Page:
After a standard breakfast, our tour group caught the Metro, riding from the Repubblica station (near our hotel) to the Cavour station. Some folks — including me — were a little on edge because the U.S. State Department had issued a travel alert warning of possible terrorist attacks on mass transit in major European cities. It was big news this morning. But, fortunately, nothing happened.

At the Cavour stop, we met Francesca, our local tour guide (and something of a celebrity to Rick Steves die-hards). Francesca’s English was outstanding (her father was Italian, but her mother American), and she didn’t drone on and on like our local guide in Florence. She was sharp and witty, and had a real depth of knowledge and passion for her subject: ancient Rome.

First, Francesca took us to the Basilica di San Clemente. The current church of San Clemente is interesting by itself in that the frescoes on its walls depict the (mythical) life and death of Pope Saint Clement I.

Pope St Clement (paraphrased from the little book I bought at the church)

During the reign of Emperor Trajan, Clement was banished to Crimea, where he was forced to work in the mines. There, his missionary work among the soldiers and other prisoners was so successful that the Romans got ticked off. They tied him to an anchor and threw him into the Black Sea.

Later, the Black Sea receded around the spot where Clement had been drowned, revealing a tomb built by angels. Inside lay Clement’s body, which was recovered and buried on an island.

Every year after that, the Black Sea receded again, revealing the angelic tour. On one of these annual ebbs, a child was trapped by the returning tide and swept away. He was recovered safely the following year, however, when the waters parted and revealed the magical angelic tomb.

What was really exciting about San Clemente, however, was that the current building is constructed atop not one, but two previous iterations of the same church. You can see all three levels, descending into the damp and dark, almost literally stepping back in time. It’s awesome to find yourself on actual streets of ancient Rome, forty feet below the surface. This was a highlight of our trip.

We took a quick break after viewing San Clemente, during which some of us bought produce from a local vendor. My mid-morning snack? A gigantic carrot — and a Coca-Cola Light. (Coke Light is the European equivalent of Diet Coke.)

Next, we got a whirlwind tour of the Colosseum, which Francesca says is not what the ancient Romans called it. (She says they simply called it the Amphitheater.) Our tour of this colossal structure seemed too brief. The scale of the thing was amazing, and I wanted to linger longer.

Kris and J.D., in front of the Colosseum
Kris and J.D., in front of the Colosseum (photo by Phil)

I liked looking down the tunnels into the Colosseum
I liked looking down the tunnels into the Colosseum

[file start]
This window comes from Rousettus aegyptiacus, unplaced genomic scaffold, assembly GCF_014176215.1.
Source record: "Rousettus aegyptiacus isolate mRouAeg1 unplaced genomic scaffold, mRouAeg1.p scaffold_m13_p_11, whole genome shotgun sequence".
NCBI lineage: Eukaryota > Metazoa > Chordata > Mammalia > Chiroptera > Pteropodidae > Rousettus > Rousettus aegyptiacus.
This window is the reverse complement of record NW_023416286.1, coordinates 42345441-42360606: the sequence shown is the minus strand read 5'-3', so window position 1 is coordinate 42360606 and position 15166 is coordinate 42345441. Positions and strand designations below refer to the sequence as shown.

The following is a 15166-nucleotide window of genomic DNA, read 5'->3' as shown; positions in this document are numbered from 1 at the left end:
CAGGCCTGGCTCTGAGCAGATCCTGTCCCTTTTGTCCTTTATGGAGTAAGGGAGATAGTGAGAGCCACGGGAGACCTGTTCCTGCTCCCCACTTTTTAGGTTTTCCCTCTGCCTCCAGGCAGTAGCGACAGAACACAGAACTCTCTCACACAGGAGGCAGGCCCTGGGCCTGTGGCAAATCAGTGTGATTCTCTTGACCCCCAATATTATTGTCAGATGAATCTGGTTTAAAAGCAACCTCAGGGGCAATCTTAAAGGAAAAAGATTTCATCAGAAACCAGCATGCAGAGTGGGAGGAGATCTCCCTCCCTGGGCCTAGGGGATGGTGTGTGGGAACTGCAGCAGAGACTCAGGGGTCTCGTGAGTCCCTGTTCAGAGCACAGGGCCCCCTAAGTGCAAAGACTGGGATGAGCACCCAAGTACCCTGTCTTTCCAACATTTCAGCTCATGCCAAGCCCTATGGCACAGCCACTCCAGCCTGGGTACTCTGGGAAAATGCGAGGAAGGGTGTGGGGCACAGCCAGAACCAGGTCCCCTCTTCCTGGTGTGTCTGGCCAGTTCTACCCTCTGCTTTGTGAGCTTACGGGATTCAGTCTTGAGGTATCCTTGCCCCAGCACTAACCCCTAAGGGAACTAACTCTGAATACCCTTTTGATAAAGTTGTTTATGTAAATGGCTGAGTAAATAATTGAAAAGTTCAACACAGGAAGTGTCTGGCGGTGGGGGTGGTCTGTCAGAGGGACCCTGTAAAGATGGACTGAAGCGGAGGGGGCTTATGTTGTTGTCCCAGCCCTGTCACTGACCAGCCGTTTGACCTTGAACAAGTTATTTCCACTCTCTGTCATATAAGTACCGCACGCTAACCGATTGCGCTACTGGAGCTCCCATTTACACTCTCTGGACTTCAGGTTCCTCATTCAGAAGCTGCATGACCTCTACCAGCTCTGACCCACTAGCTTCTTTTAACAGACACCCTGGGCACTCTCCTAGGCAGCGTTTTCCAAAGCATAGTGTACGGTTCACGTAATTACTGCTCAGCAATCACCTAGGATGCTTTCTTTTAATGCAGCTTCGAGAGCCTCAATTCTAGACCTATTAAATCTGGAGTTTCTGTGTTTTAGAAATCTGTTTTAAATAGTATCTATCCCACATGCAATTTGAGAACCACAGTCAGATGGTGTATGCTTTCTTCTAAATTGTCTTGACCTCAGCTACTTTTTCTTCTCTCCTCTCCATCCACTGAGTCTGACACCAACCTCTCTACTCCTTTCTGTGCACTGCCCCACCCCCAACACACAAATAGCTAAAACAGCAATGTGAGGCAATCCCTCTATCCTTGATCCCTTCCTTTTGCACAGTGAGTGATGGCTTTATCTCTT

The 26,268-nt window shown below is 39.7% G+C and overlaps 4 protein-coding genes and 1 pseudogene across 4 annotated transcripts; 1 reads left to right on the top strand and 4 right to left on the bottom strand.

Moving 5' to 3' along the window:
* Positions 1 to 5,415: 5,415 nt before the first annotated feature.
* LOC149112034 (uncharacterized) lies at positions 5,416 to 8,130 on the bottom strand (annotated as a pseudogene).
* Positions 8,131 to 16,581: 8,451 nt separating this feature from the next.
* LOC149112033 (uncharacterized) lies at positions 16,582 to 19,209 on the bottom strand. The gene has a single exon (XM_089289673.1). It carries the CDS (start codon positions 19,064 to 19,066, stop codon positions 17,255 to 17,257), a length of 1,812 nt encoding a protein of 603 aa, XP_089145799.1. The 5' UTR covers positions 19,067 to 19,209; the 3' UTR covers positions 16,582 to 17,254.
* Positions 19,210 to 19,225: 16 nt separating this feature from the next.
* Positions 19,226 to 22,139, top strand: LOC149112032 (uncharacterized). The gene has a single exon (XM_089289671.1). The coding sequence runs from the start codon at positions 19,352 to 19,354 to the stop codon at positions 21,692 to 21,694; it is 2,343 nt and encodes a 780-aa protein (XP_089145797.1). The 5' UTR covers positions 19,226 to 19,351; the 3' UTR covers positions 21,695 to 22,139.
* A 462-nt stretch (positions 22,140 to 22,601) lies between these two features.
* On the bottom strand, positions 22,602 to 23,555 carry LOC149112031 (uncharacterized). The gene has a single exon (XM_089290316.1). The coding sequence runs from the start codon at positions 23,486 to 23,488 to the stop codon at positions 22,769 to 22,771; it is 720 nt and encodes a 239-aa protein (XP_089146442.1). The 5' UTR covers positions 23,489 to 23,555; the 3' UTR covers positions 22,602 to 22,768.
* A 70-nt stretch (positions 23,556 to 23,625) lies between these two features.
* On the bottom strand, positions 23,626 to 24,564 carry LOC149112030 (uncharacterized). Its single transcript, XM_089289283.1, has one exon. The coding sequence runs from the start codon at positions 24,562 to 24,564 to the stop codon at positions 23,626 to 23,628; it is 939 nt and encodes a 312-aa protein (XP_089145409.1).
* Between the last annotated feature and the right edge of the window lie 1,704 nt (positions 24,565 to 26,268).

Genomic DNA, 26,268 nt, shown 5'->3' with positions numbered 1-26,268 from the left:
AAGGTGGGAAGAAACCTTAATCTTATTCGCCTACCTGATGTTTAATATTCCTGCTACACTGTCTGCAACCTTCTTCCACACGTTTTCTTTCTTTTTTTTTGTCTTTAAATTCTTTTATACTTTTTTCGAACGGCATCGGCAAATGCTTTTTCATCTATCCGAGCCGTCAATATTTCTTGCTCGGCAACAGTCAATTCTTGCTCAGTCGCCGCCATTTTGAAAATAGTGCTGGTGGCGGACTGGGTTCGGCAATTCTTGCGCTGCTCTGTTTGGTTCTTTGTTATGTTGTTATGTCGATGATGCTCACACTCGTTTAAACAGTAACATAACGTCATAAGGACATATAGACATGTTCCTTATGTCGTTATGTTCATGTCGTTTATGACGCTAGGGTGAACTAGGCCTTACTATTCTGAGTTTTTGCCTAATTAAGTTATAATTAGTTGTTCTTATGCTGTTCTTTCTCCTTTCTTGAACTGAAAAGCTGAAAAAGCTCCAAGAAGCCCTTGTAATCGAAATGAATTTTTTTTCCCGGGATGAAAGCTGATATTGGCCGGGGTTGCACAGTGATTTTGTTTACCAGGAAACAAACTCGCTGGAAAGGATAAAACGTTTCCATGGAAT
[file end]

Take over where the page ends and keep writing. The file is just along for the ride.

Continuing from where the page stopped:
A panorama of the Colosseum — our tour guide, Francesca, can be seen at the end

We finished our tour of ancient Rome by strolling through the Roman Forum, the former city center. After Francesca left us, Kris and I climbed the Palatine Hill and walked among the ruins.

A ruin at the Roman Forum
A ruin at the Roman Forum (I’ve forgotten what this is…)

It was already mid-afternoon, and the sky — which had been spitting at us all morning — threatened to open wide at any moment, so we dodged our way through Roman traffic toward the Pantheon. We stopped first, however, for a l-o-n-g and delicious lunch (during which we shared a liter of wine — which I mostly drank myself). Our meal was served by a young waiter who spoke seven languages. (His goal is to become a tour guide.)

Note: We found that many Italians spoke good English, and that most spoke at least a little. This was fortunate because our Italian was terrible. By the end of our ten days in Italy, however, we could actually fumble our way through most situations pretty well. Italian is a pretty intuitive language, or at least the root words are. If, like me, you’ve dabbled in Spanish, French, and Latin, then Italian is filled with cognates, which makes reading, at least, fairly easy. Because of this, I think Italy is a great choice for people just starting to travel, or who are traveling with children.

We finished lunch at 16:00, then walked to the nearby Pantheon. The Pantheon was once a temple to the gods of ancient Rome, but as with many things in Italy, it was taken over by the Catholic church. I found it vastly disappointing. Though the concept is cool — a dome-shaped building built 2000 years ago to enshrine the gods of the day — its current form as a Catholic church is not nearly as awe-inspiring as I imagine the original must have been. Still, the inside is beautiful:

The inside of the Pantheon, including the occulus (the hole in the roof)

Kris and I spent the evening in our room. Though neither of us was really hungry, I picked up McDonald’s just for kicks. It was a mistake. The food is just as awful in Rome as it is back home.

The big event of the evening, though, was that Kevin Kelly (co-founder of Wired magazine and uber-geek) published a glowing review of my book, a review that was cross-posted to mega-blog Boing Boing. As a result, Your Money: The Missing Manual briefly vaulted into the Amazon top 100 list! Very, very exciting for me.

2 Replies to “European Vacation 2010, Day 9: Ancient Rome”

  1. Mom says:

    Congratulations on your book making it to Amazon’s top 100 list! Also, I’m glad you had a good time in your travels.

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